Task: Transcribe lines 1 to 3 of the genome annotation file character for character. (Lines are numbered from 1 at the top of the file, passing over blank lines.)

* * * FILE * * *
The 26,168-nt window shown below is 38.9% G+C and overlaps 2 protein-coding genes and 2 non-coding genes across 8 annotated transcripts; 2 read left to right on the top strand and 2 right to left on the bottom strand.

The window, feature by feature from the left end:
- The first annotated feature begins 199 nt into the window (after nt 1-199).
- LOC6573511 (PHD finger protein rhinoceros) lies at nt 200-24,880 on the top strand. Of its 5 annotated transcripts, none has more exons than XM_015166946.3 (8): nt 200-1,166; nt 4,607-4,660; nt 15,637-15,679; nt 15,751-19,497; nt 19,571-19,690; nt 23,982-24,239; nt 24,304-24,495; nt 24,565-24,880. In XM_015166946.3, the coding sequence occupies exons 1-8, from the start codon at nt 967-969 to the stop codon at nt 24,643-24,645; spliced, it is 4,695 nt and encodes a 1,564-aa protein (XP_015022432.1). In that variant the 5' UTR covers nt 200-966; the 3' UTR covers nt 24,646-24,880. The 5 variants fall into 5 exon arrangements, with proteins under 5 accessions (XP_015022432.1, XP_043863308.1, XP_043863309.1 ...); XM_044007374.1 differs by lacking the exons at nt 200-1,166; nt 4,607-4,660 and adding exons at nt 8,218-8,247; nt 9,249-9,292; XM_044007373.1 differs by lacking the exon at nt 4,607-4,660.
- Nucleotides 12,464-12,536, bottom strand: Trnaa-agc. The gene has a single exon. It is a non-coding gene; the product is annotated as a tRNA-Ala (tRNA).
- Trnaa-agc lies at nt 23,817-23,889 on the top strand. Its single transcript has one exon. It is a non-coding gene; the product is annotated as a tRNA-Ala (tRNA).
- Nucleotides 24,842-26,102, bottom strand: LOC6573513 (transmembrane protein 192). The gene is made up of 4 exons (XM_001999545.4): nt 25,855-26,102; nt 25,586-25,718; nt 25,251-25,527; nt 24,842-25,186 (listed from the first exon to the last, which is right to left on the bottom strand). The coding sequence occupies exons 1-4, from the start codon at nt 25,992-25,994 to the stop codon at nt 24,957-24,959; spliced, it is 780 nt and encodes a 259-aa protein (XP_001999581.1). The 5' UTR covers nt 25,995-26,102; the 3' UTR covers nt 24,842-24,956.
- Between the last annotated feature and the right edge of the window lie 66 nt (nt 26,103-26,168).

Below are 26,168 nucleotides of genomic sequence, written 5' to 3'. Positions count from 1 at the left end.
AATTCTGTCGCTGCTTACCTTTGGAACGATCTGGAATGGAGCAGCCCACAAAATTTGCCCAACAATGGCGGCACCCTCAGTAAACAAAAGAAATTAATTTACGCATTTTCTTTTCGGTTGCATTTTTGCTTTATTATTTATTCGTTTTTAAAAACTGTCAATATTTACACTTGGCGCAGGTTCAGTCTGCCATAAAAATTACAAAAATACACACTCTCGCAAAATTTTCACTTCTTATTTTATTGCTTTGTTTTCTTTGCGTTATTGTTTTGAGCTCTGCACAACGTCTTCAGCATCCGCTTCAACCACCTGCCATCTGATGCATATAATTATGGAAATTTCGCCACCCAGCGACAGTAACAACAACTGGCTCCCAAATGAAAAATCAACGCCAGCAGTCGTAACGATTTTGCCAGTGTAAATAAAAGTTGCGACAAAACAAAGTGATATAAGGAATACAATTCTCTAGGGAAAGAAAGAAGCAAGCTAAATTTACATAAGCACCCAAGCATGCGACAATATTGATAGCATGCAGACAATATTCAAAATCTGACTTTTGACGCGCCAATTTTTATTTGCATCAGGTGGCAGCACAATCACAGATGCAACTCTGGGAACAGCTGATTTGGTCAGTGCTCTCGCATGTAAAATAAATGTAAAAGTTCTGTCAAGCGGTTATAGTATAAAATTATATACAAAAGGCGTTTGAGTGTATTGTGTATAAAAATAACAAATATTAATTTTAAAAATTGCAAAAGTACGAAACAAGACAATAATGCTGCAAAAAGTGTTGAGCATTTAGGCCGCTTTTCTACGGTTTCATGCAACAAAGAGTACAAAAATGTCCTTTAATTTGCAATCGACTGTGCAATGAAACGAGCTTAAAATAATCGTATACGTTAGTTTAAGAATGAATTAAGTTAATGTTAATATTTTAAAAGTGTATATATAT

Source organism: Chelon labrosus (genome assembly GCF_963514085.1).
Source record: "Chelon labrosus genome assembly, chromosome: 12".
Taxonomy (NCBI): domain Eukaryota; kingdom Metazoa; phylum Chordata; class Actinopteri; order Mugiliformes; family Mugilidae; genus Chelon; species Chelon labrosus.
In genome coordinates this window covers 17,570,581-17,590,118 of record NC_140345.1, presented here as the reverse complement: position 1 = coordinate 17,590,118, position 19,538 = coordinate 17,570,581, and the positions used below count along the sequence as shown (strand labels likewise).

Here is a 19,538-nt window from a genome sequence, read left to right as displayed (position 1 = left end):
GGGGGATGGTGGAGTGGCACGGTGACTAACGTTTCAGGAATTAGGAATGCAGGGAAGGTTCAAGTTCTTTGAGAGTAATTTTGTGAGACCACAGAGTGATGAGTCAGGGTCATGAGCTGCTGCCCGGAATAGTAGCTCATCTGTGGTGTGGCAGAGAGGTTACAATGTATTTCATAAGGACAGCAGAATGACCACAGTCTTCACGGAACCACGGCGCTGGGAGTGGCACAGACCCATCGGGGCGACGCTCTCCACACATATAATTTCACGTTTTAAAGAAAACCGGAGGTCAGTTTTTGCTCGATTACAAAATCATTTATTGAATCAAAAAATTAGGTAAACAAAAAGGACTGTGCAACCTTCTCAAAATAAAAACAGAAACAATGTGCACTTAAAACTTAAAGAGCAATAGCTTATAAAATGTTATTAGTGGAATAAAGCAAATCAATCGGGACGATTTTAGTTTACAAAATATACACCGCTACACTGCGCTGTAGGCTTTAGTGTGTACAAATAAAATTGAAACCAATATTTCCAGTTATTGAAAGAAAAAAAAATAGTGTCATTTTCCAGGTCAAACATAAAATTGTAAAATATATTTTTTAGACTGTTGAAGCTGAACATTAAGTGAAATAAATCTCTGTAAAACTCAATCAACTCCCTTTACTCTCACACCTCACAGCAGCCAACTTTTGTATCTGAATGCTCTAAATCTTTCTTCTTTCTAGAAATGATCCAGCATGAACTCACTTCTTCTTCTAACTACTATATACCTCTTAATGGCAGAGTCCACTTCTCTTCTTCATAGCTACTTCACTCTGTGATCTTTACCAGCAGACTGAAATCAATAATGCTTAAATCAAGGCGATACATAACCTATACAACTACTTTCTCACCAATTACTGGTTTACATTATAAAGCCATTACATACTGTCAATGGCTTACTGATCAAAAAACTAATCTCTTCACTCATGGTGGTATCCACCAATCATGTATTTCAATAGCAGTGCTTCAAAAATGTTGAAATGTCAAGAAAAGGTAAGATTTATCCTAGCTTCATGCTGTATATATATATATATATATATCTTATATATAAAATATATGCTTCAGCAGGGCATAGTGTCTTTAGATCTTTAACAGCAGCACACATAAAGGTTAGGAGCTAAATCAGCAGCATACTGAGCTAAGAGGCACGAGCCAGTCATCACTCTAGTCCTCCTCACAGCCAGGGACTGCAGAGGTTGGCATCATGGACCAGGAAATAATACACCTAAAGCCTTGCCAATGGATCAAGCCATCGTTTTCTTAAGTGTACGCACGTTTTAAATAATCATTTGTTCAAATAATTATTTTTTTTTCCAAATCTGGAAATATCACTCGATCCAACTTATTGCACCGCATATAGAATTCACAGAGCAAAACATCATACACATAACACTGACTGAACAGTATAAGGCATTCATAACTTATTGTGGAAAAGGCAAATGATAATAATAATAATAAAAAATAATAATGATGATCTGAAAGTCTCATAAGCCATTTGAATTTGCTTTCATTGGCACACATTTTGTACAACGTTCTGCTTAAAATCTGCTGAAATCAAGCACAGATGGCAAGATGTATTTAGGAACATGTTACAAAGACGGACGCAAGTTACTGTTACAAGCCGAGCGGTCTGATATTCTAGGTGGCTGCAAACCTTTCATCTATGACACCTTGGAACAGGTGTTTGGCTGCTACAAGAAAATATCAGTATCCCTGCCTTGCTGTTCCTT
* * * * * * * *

The 26,168-nt window shown below is 38.9% G+C and overlaps 2 protein-coding genes and 2 non-coding genes across 8 annotated transcripts; 2 read left to right on the top strand and 2 right to left on the bottom strand.

The window, feature by feature from the left end:
- The first annotated feature begins 199 nt into the window (after nt 1-199).